Big Impact Required
Validation means, that fellows have to go out and interview people in the clinic and ask: “Have I understood this clinical need?”, “Do you agree that it exists?”, and go out and see if they can retrieve the same situation in other hospital settings in Denmark and abroad. That is all sort of the qualitative identification of needs. Then they have to support in a more quantitative manner – digging down into literature and databases, looking for numbers which can support that there is a true problem and where there is a possibility to create a big impact even though fellows don’t know, what could be the solution yet.
Innovation is not happening without getting good ideas. For some people it is easy to get good ideas and for others it is difficult – but this is a skill you can learn and that’s why we are working with it in the creative skills phase. Training the ability to come up with great ideas and to build on the ideas of others. To build on ideas that are out there in the world already, but improving them – and help solve issues that previous ideas haven’t solved.
In that process they will generate many ideas and again these ideas have to be validated if they are the right type of solution to the right need. It will be a challenging process because fellows will experience lots of insecurity. There are heaps of questions popping up. “Can it technically be done?”, “Has somebody already gotten this idea and patented it?”. “Damn, yes!” – and you have to go back to another solution. It’s a back and forth process, but the fellows are actually quite lucky, because while they are at this program they can work on multiple ideas at the same time. It’s a horse race – but they don’t need to go that far back to pick up another need and another solution – for sure they will end up with something.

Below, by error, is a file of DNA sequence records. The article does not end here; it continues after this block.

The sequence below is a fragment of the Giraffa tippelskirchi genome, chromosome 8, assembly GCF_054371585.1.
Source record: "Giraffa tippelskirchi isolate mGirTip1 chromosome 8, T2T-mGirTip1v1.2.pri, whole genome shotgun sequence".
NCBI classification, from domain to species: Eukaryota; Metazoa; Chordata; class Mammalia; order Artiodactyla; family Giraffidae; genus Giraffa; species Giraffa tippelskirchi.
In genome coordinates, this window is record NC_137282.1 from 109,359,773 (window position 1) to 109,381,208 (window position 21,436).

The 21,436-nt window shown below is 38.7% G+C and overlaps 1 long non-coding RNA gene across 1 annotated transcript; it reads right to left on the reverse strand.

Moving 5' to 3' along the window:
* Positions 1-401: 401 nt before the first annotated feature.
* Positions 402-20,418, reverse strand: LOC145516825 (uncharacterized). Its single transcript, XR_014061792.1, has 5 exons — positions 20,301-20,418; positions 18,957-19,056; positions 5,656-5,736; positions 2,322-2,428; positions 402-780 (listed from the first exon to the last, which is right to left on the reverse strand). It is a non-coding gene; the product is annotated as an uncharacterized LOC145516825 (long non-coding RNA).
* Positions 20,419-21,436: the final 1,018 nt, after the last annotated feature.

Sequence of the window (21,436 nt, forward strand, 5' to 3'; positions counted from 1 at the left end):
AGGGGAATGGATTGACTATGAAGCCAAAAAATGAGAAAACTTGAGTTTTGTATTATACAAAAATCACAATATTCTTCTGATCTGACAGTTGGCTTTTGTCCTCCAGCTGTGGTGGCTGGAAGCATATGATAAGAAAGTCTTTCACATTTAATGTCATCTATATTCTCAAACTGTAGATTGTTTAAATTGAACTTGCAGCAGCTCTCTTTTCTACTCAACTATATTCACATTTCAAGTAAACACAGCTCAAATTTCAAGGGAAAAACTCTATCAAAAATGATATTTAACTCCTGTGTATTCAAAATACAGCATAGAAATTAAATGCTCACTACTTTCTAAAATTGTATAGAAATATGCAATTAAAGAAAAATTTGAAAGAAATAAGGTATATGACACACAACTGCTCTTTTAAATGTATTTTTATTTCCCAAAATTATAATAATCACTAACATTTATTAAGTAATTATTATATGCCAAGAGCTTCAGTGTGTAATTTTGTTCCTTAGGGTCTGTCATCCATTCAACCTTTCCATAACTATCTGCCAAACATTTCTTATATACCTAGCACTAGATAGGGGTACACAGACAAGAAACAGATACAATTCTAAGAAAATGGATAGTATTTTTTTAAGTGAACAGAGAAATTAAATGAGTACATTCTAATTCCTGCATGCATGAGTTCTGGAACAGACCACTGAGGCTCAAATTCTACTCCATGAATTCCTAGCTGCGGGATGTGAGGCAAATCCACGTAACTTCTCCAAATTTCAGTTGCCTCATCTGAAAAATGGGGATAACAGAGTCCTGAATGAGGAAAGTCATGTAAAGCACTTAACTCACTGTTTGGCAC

Finally, we have the Commercial Skills phase. At this point fellows have two great ideas, and they quickly have to figure out which one can be developed further and have a sound business model built around it. They have to ask themselves, which idea is the most feasible for us with the competences we have in our own team and in our network to continue with? It will be a very intense process. Fellows will have to develop their commercial skills on the one side and parallel to that they will have to work on prototyping their solution so they stand with a fairly good prototype at the end of the program.
Fellows will be there with an idea and they know quite a bit about the marked. We will let it up to some of all the other Danish institutions like funds and investors we have, to bring the fellows further on with their projects. This counts for those fellows who want to continue with their projects. Because it’s not the sole goal of this program to create start-ups and start-up teams. It’s our hope that many will – but the purpose is also to get the competences they have achieved out in the broader innovation ecosystem in Denmark because there are so many angles from which you can do good innovation.